Roath Park: The ultimate guide for Cardiff's gateway to nature

3 May 2022

Roath Park has served as an accessible and extensive natural getaway from Cardiff’s hustle and bustle for the last 127 years. During that time, the many additions and developments have made the park the long green heart of the city.

An introduction to Roath Park

So, what exactly is Roath Park? The park is broken into four main large areas, these being Roath Recreation Ground, Roath Pleasure Gardens, Roath Botanic Garden, and Roath Lake. Looking at a map of Cardiff you’d notice Roath Park from its long and thin shape. From top to bottom, Roath Park is around 1.8 miles long.

Located north of the city centre you’ll find the open and flat playing fields of Roath Recreation Ground nestled between the areas of Cathays and Pen-Y-Lan. North from here is the Roath Pleasure Gardens which is home to multiple tennis, bowls, and basketball courts. Continuing north will lead you to Roath Botanic Gardens. Here, vibrant planned gardens start near a tropical Conservatory and wind up to the bottom of Roath Lake. The lake stretches up to intersect the areas of Heath and Cyncoed. The lake is then topped with a large area of wild gardens and woodlands.

A major linking feature throughout the entire park is the river Nant Fawr which flows out of the lake and all the way through the park, right down to the bottom of Roath Recreation Ground.

Roath Recreation Ground

Let us begin our tour through the park at its southernmost part, the Recreation Ground. The area is a long and flat field that is, as you can imagine, used for many different activities. Weekend mornings usually see the fields used for children’s football games whereas groups of students often use the area to sit and read in the sun during the week. Dog walkers and running groups are also familiar sights.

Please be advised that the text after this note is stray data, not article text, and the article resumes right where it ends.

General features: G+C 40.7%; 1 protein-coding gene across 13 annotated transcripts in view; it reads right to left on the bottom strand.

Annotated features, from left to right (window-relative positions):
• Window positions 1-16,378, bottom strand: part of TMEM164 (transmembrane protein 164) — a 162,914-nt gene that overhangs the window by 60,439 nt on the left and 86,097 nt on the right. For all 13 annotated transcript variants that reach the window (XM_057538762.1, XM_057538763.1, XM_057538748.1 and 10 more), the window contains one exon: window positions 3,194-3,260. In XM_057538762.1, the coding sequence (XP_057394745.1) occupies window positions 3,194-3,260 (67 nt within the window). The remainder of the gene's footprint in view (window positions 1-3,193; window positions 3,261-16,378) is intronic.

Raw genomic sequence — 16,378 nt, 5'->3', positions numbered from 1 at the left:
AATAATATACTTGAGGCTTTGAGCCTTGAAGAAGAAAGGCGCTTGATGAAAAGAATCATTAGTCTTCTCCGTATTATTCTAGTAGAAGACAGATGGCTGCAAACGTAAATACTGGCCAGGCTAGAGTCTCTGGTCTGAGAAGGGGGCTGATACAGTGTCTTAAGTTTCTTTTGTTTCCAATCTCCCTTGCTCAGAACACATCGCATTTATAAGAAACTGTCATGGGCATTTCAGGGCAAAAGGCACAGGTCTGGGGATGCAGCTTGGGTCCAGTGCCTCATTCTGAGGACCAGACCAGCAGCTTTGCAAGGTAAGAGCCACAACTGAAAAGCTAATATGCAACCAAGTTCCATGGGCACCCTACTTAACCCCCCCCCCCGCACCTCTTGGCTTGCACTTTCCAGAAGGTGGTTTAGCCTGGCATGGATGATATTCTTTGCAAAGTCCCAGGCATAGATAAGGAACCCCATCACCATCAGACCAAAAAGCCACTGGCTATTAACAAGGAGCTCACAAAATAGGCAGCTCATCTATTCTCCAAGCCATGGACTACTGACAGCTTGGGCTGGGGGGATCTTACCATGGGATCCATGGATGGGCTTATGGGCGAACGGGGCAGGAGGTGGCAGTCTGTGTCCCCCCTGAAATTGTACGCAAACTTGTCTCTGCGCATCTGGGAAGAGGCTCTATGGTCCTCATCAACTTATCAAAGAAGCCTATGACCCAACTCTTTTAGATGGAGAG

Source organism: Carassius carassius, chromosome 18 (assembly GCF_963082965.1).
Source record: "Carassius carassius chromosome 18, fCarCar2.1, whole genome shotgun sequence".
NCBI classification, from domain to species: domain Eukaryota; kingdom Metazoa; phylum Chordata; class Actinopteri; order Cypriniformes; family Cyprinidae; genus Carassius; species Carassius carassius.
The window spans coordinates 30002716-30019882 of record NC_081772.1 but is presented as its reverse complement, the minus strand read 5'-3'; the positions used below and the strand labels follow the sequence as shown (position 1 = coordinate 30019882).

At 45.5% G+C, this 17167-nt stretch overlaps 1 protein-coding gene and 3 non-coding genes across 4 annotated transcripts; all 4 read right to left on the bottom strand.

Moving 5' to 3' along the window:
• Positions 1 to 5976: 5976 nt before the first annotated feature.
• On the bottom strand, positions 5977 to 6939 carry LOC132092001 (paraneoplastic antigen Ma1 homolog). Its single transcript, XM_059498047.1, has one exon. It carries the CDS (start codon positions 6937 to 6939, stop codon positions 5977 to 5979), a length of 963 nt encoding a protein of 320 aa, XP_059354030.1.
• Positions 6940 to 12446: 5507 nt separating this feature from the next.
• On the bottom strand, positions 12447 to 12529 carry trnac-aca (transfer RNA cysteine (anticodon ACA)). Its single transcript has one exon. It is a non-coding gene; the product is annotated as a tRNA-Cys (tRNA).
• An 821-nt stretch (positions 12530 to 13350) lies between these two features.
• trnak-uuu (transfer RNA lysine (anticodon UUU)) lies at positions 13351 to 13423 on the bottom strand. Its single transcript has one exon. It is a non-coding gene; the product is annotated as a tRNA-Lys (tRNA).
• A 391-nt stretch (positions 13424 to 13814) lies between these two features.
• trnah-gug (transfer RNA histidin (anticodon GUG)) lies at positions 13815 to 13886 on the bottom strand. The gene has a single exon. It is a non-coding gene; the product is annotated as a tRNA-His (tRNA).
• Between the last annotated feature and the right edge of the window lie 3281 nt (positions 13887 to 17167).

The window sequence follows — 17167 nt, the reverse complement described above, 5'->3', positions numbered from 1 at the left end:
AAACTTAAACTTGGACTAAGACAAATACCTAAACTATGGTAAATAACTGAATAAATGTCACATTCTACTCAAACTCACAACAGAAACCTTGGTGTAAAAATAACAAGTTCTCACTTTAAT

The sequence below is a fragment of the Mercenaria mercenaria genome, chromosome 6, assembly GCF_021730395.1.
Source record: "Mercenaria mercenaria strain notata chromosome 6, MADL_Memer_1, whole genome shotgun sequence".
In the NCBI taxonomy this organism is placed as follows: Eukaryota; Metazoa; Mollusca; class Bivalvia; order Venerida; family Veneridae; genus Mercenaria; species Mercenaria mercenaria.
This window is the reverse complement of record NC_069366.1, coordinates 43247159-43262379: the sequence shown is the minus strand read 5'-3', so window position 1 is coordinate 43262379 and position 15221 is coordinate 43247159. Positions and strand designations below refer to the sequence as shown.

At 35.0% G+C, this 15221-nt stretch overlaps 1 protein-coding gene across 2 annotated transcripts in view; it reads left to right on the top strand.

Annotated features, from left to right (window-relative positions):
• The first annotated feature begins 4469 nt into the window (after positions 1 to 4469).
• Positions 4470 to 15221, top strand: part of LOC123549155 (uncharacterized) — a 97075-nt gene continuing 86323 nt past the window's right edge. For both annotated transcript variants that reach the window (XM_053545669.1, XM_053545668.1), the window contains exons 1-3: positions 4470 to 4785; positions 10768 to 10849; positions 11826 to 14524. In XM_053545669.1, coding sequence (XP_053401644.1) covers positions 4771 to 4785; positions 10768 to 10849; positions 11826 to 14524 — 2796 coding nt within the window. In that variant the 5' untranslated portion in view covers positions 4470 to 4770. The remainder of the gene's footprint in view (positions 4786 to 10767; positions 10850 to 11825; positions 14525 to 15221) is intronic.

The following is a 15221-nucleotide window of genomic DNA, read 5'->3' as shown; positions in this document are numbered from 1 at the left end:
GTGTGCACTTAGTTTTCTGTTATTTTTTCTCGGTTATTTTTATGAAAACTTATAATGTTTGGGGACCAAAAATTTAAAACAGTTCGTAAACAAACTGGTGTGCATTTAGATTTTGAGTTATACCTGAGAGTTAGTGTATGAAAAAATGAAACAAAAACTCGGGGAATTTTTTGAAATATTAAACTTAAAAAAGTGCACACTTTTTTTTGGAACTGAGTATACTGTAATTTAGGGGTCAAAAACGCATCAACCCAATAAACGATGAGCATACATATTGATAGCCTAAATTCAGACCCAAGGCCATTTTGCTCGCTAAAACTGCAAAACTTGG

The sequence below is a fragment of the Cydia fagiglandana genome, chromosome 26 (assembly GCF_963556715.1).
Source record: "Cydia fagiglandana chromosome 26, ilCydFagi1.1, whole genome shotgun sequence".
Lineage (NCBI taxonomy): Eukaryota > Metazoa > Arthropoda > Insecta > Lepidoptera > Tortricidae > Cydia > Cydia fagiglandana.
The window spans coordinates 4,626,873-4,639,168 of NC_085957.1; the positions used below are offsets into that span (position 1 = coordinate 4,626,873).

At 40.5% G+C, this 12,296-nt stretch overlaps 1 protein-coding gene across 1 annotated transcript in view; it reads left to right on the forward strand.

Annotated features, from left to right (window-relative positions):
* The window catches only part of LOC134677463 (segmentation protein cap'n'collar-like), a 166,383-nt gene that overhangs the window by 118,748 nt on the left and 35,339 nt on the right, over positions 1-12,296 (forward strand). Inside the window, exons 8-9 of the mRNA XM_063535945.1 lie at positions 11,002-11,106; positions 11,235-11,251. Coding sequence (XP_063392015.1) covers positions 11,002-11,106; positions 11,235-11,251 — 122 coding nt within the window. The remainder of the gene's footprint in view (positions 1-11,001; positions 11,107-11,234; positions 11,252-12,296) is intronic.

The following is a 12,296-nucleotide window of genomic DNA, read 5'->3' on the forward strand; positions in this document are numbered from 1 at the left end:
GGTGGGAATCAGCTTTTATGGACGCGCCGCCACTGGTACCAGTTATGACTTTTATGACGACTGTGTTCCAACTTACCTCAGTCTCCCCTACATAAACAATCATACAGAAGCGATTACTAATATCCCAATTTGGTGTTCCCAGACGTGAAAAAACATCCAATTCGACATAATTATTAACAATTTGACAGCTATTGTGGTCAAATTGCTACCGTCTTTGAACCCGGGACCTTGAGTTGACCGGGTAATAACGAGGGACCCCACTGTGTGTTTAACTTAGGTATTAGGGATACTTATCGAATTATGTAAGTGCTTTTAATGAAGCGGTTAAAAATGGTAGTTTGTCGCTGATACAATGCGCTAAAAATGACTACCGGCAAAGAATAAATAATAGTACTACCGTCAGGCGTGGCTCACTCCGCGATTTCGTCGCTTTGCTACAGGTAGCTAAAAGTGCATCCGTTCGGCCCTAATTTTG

Penylan Library and Community Centre is on the south-western tip of the park that contains a newly refurbished gym, a multi-use sports hall, a modern meeting room, a children’s soft play area, as well as a library.

There is also a playground adjacent to the Penylan Centre with plenty of slides, climbing frames, and swings for the kids to enjoy. Also, don’t miss the “trim trail” that you can find around the field’s border, which provides you with a large selection of equipment that’s great to help with stretching before a run.

Roath Pleasure Gardens

Unlike the recreation ground, this area of the park is abundant with forestry, while the Nant Fawr places a much more significant role. The numerous paths that wind around trees and bushes are connected together by a characterful bridge at the centre of the gardens. The Pleasure Gardens also boast a large variety of public facilities for a selection of different sports. There are four tennis courts, two bowling greens as well as a basketball court. At the north-western tip of this area sits Roath Community Hall, an attractive 18th-century venue for events such as weddings.

Between the Recreation Ground and the Pleasure Gardens is the Eastern Avenue A48. This area is home to Lake Spice, one of the largest Indian restaurants in Roath as well as Gathering Ground Café, a charming, dog-friendly pitstop.

Roath Botanic Gardens

The Botanic Gardens have some of the finest gardens in all of Cardiff, with assortments of tulips, roses and other bright flora that create the perfect environment to slow down for a breather. The gardens are also home to areas of forestry and many small paths that wind around the area. There is another children’s play area at the top of the gardens, situated beneath the dam of the lake.

Upon entering the area, you’ll notice the striking conservatory on the banks of the river. The conservatory is a gateway to parts of the natural world that would not usually exist in South Wales. The warm and humid micro-climate allows for some truly exotic flowers and tropical plants to thrive. It is a great educational experience but is also something that anybody with an interest in nature would enjoy.